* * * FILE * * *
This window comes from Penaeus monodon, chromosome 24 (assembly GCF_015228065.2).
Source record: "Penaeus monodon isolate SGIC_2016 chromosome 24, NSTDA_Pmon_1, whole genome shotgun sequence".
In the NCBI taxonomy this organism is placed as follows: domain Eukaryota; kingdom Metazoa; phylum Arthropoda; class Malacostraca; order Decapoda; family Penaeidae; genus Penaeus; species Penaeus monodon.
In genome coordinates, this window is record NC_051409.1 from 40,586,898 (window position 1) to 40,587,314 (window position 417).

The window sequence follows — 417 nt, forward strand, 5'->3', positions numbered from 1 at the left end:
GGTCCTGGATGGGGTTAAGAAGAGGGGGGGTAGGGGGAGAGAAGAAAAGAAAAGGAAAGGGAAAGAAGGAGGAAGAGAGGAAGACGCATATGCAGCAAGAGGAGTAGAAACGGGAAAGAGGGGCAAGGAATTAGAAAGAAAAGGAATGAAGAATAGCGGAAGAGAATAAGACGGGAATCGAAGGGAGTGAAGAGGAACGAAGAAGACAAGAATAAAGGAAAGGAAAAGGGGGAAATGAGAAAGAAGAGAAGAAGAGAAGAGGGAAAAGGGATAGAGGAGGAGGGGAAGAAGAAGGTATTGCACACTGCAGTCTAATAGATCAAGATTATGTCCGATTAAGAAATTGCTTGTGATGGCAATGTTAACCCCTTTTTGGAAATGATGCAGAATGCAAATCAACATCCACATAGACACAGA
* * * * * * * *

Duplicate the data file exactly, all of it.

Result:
This window comes from Penaeus monodon, chromosome 24 (assembly GCF_015228065.2).
Source record: "Penaeus monodon isolate SGIC_2016 chromosome 24, NSTDA_Pmon_1, whole genome shotgun sequence".
In the NCBI taxonomy this organism is placed as follows: domain Eukaryota; kingdom Metazoa; phylum Arthropoda; class Malacostraca; order Decapoda; family Penaeidae; genus Penaeus; species Penaeus monodon.
In genome coordinates, this window is record NC_051409.1 from 40,586,898 (window position 1) to 40,587,314 (window position 417).

The window sequence follows — 417 nt, forward strand, 5'->3', positions numbered from 1 at the left end:
GGTCCTGGATGGGGTTAAGAAGAGGGGGGGTAGGGGGAGAGAAGAAAAGAAAAGGAAAGGGAAAGAAGGAGGAAGAGAGGAAGACGCATATGCAGCAAGAGGAGTAGAAACGGGAAAGAGGGGCAAGGAATTAGAAAGAAAAGGAATGAAGAATAGCGGAAGAGAATAAGACGGGAATCGAAGGGAGTGAAGAGGAACGAAGAAGACAAGAATAAAGGAAAGGAAAAGGGGGAAATGAGAAAGAAGAGAAGAAGAGAAGAGGGAAAAGGGATAGAGGAGGAGGGGAAGAAGAAGGTATTGCACACTGCAGTCTAATAGATCAAGATTATGTCCGATTAAGAAATTGCTTGTGATGGCAATGTTAACCCCTTTTTGGAAATGATGCAGAATGCAAATCAACATCCACATAGACACAGA